Healthy Body

These States Will Be Most Impacted if Roe v. Wade Is Overturned

Photo: Getty Images / Alexi Rosenfeld
You're not alone if you're trying to make sense of the leaked draft opinion that indicates the Supreme Court's position to overrule Roe v. Wade. Though the decision is a draft at this point (and Roe v. Wade remains the law of the land), it seems likely that the Supreme Court could roll back abortion protections that have been in place for nearly 50 years—and this would have a ripple effect on birthing people and the fate of abortion access overall throughout the United States.

In 1973, the Roe v. Wade ruling codified the right for people to receive abortions under the 14th Amendment, which made pregnancy termination legal until 23 weeks (when a fetus can potentially live outside of a womb). If this draft ruling is made official, Roe could be overturned as early as June, and individual states would determine abortion access. Over 135 million people would face restrictions or lose the legal right to abortions overnight, according to NPR.

If Roe v. Wade is overturned, 26 states have laws on the books that either ban or restrict abortion access, according to the Guttmacher Institute. Thirteen of those states have trigger laws, which means bans go into effect immediately. Data from the Center for Reproductive Rights indicates that there are U.S. states and territories are "hostile" environments for abortion access, which means these states are vulnerable to the resurgence of old abortion bans or the implementation of new ones. These states and territories include: Alabama, American Samoa, Arizona, Arkansas, Georgia, Guam, Idaho, Indiana, Kentucky, Louisiana, Michigan, Mississippi, Missouri, Nebraska, North Carolina, North Dakota, the Northern Mariana Islands, Ohio, Oklahoma, Pennsylvania, South Carolina, South Dakota, Tennessee, Texas, Utah, West Virginia, Wisconsin, and Wyoming.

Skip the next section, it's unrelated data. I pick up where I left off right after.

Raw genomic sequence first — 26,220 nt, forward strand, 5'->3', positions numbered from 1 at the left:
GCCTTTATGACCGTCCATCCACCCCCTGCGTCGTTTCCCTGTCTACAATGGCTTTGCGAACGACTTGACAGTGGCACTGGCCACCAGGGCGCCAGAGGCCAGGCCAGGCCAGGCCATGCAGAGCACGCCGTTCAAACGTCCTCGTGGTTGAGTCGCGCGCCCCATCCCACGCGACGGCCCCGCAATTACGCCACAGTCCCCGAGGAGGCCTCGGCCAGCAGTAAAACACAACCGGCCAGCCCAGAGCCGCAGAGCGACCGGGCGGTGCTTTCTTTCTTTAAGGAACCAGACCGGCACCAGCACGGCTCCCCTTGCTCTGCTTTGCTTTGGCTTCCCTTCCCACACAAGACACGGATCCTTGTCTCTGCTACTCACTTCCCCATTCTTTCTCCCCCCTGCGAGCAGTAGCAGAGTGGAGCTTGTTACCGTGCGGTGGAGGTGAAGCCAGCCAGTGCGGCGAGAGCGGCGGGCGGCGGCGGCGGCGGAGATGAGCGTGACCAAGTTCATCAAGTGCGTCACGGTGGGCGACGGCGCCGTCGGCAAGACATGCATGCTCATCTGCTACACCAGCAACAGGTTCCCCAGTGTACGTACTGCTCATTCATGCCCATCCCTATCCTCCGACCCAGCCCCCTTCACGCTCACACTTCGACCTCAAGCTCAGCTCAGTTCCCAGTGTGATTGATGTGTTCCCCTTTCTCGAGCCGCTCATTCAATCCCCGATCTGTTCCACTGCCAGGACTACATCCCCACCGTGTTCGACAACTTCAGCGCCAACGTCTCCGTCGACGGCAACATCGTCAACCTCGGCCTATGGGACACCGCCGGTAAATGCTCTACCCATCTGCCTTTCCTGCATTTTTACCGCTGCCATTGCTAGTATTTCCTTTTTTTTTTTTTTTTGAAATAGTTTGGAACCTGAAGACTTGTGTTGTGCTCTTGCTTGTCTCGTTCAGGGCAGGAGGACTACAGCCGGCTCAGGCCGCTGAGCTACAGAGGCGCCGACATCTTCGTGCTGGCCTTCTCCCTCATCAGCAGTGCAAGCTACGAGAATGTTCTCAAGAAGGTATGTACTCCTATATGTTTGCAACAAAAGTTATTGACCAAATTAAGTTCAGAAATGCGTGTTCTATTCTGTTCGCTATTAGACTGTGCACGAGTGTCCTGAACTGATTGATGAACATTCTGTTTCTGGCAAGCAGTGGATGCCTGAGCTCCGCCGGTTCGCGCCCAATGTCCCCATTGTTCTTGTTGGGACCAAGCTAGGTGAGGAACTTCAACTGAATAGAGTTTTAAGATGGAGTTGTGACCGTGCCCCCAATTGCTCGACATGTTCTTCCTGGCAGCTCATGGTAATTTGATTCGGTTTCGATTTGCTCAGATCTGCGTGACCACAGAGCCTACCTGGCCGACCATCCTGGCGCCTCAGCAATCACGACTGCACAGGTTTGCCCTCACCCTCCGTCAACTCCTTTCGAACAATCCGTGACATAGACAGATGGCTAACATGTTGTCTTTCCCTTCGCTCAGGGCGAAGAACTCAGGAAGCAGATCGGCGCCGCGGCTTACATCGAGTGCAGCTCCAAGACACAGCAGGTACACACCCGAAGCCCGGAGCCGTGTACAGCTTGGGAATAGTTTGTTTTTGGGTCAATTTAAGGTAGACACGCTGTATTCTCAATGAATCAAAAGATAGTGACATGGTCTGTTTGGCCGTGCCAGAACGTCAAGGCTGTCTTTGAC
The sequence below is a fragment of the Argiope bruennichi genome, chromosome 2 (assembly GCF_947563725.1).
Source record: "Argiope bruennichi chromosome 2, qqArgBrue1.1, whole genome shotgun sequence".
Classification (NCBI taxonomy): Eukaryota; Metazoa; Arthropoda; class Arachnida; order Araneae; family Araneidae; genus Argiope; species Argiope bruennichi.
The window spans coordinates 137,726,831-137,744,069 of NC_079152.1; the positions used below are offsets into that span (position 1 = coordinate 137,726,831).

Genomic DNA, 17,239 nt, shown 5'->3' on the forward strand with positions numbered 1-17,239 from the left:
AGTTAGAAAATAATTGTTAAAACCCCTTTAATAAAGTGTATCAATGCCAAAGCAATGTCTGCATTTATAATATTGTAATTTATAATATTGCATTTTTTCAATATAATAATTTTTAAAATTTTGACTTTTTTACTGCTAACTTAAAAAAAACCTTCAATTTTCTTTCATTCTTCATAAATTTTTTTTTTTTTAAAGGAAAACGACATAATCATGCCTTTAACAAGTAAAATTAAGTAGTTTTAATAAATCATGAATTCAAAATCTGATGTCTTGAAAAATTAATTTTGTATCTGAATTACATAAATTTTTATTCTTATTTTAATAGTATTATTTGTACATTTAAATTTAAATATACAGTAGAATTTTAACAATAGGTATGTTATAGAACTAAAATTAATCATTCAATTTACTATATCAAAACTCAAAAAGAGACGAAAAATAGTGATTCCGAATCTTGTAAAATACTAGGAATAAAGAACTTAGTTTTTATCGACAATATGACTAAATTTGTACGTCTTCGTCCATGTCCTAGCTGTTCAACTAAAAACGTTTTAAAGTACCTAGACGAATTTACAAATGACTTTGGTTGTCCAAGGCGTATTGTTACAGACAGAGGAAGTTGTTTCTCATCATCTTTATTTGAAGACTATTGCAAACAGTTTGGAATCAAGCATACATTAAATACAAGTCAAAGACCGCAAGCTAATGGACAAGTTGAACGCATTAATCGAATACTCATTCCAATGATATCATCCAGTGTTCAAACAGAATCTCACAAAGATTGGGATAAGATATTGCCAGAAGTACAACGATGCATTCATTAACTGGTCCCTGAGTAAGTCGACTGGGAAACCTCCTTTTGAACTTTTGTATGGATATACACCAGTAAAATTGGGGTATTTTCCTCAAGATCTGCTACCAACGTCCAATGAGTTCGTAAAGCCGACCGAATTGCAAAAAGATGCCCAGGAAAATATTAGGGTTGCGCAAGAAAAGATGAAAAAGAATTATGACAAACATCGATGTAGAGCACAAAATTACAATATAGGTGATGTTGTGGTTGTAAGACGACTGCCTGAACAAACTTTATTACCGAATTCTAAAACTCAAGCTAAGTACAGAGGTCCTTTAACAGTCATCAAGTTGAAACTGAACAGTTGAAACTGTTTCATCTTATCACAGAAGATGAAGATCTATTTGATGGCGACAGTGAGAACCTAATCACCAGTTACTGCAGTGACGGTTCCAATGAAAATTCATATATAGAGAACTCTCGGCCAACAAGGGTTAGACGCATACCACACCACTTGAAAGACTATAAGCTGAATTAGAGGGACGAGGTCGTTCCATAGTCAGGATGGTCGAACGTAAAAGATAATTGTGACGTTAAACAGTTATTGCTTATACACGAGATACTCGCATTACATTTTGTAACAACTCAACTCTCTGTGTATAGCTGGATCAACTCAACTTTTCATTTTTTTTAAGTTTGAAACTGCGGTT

Overturning Roe v. Wade wouldn’t just potentially criminalize abortions for folks who want to terminate a pregnancy, but it could possibly criminalize miscarriages since healthcare professionals would be able to call the authorities if they suspect interference with the pregnancy. This happened last year in Oklahoma. In 2021, 19-year-old Brittney Poolaw was charged with first-degree manslaughter after miscarrying and admitting to using meth before seeking care. The methamphetamines were not determined to be the cause of the pregnancy loss, but the admission was enough for her to be sentenced to four years in prison.

Additionally, many states arguably are unequipped to handle the consequences of carrying babies to term. Texas, for instance, has fewer insured people than most states, and the most uninsured children of any state. Additionally, Texas and Mississippi are considered maternal health deserts, which means pregnant people may not have access to the necessary care to bring a fetus to full term. Mississippi has the highest rate of child poverty.

Needless to say, the fight to ensure safe access has begun, and there are actions you can take to make sure your voice is heard. “This leaked opinion is dangerous, but we have been preparing for every possible outcome in this case—and are built for this fight," Alexis McGill Johnson, president and CEO of Planned Parenthood, tweeted in response to the draft. "Our health centers remain open, and, make no mistake; we’re fighting like hell.”

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